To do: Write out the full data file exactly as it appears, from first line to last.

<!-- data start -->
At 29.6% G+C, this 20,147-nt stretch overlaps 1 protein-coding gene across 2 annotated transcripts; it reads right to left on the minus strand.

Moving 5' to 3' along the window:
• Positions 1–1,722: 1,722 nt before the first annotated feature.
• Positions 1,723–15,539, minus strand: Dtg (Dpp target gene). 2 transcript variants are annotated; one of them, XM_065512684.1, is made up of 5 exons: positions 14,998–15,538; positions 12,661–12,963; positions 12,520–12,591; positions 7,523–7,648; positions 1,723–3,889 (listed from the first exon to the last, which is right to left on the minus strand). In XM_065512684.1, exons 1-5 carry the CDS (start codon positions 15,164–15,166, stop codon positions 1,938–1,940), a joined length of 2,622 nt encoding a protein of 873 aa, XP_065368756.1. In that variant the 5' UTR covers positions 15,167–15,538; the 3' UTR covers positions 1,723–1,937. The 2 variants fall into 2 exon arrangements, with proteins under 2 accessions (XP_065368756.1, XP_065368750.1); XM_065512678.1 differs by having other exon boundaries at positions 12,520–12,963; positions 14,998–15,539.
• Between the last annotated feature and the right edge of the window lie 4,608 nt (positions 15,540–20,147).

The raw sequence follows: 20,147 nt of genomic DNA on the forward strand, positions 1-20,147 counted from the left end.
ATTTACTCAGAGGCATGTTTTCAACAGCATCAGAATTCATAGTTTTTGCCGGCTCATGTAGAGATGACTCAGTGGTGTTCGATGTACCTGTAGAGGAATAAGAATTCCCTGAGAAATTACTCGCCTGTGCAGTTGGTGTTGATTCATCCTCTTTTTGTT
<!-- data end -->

At 29.6% G+C, this 20,147-nt stretch overlaps 1 protein-coding gene across 2 annotated transcripts; it reads right to left on the minus strand.

Moving 5' to 3' along the window:
• Positions 1–1,722: 1,722 nt before the first annotated feature.
• Positions 1,723–15,539, minus strand: Dtg (Dpp target gene). 2 transcript variants are annotated; one of them, XM_065512684.1, is made up of 5 exons: positions 14,998–15,538; positions 12,661–12,963; positions 12,520–12,591; positions 7,523–7,648; positions 1,723–3,889 (listed from the first exon to the last, which is right to left on the minus strand). In XM_065512684.1, exons 1-5 carry the CDS (start codon positions 15,164–15,166, stop codon positions 1,938–1,940), a joined length of 2,622 nt encoding a protein of 873 aa, XP_065368756.1. In that variant the 5' UTR covers positions 15,167–15,538; the 3' UTR covers positions 1,723–1,937. The 2 variants fall into 2 exon arrangements, with proteins under 2 accessions (XP_065368756.1, XP_065368750.1); XM_065512678.1 differs by having other exon boundaries at positions 12,520–12,963; positions 14,998–15,539.
• Between the last annotated feature and the right edge of the window lie 4,608 nt (positions 15,540–20,147).

The raw sequence follows: 20,147 nt of genomic DNA on the forward strand, positions 1-20,147 counted from the left end.
ATTTACTCAGAGGCATGTTTTCAACAGCATCAGAATTCATAGTTTTTGCCGGCTCATGTAGAGATGACTCAGTGGTGTTCGATGTACCTGTAGAGGAATAAGAATTCCCTGAGAAATTACTCGCCTGTGCAGTTGGTGTTGATTCATCCTCTTTTTGTT